"I can't think of a problem in society that can't be traced in some way back to the abuses of organized labor, and it would be hypocritical of us to take a day off on its behalf."

Well, yeah!  That'll show us!

Hope your long weekend was a smash hit.  If you were lucky enough to have all three days off, don't forget to thank the union movement.  Without unions fighting for your rights, you might never have had a day off, let alone a paid day off.


(Cross-posted at Dagblog and Alan Colmes' Liberaland)


Monday, August 25, 2014

Five Years Later I miss Ted Kennedy Even More

May it be said of our Party in 1980 that we found our faith again.
And may it be said of us, both in dark passages and in bright days, in the words of Tennyson that my brothers quoted and loved, and that have special meaning for me now:
"I am a part of all that I have met
To [Tho] much is taken, much abides
That which we are, we are --
One equal temper of heroic hearts
Strong in will
To strive, to seek, to find, and not to yield."
For me, a few hours ago, this campaign came to an end.
For all those whose cares have been our concern, the work goes on, the cause endures, the hope still lives, and the dream shall never die.
Senator Edward Kennedy, August 12, 1980


 ________________________________________________________________________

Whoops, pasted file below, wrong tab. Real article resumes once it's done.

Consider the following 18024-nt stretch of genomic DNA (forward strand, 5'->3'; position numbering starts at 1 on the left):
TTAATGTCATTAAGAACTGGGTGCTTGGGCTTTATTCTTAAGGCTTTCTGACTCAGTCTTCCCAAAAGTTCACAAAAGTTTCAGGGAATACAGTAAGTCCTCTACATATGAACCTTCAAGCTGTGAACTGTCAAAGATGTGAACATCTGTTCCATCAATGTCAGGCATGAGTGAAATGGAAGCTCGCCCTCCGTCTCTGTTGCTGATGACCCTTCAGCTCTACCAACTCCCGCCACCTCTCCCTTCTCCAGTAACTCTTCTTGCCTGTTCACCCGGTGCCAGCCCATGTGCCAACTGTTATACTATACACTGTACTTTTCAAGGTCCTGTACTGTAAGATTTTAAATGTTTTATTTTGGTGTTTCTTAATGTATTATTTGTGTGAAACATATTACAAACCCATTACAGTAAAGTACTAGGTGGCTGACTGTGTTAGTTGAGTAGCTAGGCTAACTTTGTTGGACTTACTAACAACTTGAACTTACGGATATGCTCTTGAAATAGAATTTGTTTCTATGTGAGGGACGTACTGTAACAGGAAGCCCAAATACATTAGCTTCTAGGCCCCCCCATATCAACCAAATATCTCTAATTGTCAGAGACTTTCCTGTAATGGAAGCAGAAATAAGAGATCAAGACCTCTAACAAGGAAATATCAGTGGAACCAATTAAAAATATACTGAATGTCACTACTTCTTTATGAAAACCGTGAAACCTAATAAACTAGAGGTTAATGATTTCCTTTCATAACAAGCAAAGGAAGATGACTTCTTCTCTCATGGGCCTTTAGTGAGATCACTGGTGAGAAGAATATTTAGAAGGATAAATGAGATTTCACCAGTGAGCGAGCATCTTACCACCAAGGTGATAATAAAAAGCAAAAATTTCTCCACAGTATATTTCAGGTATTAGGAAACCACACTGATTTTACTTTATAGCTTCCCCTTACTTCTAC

Note:  Today marks the fifth anniversary of Ted Kennedy's death.  Here I repeat the post I wrote on the day we lost this great senator and friend to those who had almost given up on a government of, by and for the people.  I miss his huge voice, his huge heart, his ability to cut through the crap and get to the simple truths.  We could use you now, Teddy.  We could use you now.
__________________________

August 25, 2009:

I woke up this morning to the news I've been dreading for weeks now.  Ted Kennedy, the Good Man of the Senate, has died.  He has been on my mind a lot lately, as we wage this battle for the common good, because what I fear most now is that our progress will suffer badly without his counsel, without his presence.

For more than 40 years he has consistently been on the side of the people without power.  As former senator Bob Kerrey said on "Morning Joe" today, "If you're getting the shaft, you ought to be weeping today because Ted Kennedy was your best friend."